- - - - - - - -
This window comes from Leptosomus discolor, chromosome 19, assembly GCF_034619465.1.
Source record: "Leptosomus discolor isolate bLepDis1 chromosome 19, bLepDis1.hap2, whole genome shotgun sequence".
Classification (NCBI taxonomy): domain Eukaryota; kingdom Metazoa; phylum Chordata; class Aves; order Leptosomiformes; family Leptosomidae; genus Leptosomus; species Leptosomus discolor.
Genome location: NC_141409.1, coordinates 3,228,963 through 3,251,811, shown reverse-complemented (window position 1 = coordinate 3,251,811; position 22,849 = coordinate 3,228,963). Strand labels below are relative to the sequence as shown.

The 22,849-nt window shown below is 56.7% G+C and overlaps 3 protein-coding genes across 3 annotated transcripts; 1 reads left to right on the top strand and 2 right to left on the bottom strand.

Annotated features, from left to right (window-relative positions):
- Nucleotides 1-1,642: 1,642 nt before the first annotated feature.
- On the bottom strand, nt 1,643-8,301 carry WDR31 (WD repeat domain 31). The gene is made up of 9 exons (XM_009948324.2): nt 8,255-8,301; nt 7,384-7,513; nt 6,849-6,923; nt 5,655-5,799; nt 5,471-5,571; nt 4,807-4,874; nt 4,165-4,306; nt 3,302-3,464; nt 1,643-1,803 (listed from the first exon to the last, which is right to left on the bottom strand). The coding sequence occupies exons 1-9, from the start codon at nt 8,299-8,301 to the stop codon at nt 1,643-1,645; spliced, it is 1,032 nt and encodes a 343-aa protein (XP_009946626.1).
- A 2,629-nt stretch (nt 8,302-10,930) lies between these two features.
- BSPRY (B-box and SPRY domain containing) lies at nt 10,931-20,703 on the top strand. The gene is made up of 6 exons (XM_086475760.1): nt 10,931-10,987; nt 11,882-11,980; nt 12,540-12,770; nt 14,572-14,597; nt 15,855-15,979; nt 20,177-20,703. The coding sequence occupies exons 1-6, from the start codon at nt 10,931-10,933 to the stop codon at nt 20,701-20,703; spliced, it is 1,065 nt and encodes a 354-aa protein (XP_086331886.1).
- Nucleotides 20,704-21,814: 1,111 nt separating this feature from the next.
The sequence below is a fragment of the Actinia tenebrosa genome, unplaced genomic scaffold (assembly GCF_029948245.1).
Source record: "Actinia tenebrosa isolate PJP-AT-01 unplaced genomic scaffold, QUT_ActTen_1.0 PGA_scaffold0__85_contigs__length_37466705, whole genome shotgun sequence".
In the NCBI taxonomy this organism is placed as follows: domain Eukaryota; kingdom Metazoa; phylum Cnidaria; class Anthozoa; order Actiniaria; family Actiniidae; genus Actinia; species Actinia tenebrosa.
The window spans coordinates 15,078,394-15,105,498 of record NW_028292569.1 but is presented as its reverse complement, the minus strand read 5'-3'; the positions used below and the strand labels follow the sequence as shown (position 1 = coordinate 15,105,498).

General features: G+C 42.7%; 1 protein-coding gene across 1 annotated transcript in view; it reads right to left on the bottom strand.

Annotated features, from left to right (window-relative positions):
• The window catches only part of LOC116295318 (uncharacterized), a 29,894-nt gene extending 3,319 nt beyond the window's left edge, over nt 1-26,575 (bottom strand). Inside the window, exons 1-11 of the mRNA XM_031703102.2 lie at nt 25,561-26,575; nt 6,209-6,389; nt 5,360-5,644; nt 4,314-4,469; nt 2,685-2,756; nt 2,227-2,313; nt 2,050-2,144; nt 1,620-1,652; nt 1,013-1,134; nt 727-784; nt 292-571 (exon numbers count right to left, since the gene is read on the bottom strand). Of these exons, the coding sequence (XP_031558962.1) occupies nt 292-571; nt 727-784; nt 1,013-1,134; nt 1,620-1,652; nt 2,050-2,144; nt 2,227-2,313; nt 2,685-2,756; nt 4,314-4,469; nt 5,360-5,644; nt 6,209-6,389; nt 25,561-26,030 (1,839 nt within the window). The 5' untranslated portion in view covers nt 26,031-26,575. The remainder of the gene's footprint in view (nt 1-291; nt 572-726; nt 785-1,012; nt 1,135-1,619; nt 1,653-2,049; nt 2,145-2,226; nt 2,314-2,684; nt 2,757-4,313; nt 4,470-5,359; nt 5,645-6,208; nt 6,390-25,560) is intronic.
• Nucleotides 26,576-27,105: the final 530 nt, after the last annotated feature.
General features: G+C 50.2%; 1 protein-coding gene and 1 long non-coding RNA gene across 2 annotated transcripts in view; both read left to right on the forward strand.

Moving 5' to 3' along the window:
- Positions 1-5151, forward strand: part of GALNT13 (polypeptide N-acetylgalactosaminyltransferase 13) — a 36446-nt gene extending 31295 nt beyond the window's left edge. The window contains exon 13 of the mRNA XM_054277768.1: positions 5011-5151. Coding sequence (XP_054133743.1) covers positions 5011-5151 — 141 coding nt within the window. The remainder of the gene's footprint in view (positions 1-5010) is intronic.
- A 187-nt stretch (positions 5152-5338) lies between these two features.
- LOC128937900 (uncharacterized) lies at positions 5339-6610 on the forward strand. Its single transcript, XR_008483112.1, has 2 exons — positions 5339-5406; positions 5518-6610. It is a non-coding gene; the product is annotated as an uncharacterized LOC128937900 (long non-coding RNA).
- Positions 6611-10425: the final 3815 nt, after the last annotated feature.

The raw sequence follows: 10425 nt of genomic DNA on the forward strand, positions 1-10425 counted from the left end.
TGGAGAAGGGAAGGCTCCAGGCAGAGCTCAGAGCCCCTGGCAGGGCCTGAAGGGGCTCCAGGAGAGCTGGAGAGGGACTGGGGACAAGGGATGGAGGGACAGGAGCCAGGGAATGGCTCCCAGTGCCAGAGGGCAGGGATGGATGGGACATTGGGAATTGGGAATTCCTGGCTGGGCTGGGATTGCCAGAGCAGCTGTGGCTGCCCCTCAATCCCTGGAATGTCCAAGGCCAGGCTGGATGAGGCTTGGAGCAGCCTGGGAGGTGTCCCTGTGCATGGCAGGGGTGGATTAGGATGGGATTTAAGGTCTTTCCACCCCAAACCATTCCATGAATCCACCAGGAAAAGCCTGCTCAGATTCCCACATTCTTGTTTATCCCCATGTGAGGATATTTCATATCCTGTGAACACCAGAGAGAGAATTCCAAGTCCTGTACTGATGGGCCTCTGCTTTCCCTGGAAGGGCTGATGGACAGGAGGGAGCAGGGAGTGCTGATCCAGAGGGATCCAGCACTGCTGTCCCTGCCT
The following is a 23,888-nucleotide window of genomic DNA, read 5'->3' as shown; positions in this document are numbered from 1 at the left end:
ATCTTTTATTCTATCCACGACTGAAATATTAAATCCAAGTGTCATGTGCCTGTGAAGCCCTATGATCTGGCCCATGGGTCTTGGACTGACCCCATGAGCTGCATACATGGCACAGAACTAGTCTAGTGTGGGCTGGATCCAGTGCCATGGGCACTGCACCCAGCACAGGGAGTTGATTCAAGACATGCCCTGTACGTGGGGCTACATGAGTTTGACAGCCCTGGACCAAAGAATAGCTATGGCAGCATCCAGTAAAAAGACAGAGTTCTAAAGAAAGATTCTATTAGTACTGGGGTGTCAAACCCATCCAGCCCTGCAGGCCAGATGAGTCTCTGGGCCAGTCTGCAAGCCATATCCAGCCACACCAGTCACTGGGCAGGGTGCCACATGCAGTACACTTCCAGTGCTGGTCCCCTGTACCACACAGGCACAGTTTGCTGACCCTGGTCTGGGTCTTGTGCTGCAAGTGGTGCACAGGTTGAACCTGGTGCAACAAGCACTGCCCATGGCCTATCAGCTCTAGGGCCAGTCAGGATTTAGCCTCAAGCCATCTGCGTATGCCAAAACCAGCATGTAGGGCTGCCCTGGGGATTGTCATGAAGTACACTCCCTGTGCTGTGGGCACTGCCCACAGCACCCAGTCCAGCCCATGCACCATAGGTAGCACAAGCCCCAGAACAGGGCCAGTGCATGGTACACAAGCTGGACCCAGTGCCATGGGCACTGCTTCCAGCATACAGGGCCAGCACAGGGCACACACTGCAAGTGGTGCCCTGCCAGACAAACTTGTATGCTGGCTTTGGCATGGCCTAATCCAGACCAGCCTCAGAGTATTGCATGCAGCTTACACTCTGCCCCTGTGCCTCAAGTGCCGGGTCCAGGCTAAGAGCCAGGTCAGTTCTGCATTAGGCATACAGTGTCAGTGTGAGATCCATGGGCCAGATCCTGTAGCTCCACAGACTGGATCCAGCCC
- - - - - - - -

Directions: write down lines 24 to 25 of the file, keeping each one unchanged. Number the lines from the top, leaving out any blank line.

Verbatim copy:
- LOC128937900 (uncharacterized) lies at positions 5339-6610 on the forward strand. Its single transcript, XR_008483112.1, has 2 exons — positions 5339-5406; positions 5518-6610. It is a non-coding gene; the product is annotated as an uncharacterized LOC128937900 (long non-coding RNA).
- Positions 6611-10425: the final 3815 nt, after the last annotated feature.